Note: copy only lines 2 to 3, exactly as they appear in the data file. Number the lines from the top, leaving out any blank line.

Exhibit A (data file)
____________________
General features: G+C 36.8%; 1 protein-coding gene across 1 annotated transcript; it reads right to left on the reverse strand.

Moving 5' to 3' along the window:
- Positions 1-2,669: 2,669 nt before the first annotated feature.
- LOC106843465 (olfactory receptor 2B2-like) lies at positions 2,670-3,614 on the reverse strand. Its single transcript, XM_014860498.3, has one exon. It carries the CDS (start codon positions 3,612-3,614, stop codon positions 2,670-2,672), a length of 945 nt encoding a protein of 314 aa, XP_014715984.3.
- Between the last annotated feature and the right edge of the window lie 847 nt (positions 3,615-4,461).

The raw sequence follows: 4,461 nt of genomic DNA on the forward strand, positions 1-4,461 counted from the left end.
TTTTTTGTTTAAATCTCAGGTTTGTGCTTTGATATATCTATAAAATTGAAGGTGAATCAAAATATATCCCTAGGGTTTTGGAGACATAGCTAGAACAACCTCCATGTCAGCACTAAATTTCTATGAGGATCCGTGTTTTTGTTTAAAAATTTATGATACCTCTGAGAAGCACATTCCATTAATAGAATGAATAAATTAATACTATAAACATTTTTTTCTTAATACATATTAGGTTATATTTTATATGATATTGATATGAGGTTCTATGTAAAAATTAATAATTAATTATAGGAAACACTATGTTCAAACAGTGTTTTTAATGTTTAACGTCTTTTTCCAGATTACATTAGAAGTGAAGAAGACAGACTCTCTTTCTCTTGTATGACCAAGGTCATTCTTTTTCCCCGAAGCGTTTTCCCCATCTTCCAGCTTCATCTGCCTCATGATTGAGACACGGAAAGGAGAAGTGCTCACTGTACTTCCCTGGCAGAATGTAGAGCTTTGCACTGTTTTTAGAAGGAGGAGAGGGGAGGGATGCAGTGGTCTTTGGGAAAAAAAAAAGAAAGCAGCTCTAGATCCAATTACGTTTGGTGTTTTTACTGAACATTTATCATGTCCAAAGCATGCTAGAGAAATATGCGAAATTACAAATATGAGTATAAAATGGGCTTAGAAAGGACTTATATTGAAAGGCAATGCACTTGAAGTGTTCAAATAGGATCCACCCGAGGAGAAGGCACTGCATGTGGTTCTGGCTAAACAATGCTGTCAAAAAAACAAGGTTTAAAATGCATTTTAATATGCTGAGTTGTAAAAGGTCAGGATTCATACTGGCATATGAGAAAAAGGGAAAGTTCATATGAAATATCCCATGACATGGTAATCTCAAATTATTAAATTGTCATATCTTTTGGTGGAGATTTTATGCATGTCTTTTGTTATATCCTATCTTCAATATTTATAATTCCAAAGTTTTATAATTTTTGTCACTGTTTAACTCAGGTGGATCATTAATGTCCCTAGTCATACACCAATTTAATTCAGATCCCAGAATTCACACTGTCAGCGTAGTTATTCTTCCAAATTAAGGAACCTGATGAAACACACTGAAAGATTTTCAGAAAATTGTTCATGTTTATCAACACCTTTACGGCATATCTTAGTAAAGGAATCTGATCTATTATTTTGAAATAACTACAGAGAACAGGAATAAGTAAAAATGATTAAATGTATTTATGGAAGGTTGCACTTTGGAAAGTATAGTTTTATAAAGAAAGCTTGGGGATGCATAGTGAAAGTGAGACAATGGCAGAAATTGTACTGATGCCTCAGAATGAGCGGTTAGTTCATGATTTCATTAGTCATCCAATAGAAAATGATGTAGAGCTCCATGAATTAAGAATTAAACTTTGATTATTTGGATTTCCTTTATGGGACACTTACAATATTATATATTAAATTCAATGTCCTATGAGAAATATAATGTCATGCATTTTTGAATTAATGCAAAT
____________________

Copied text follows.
Moving 5' to 3' along the window:
- Positions 1-2,669: 2,669 nt before the first annotated feature.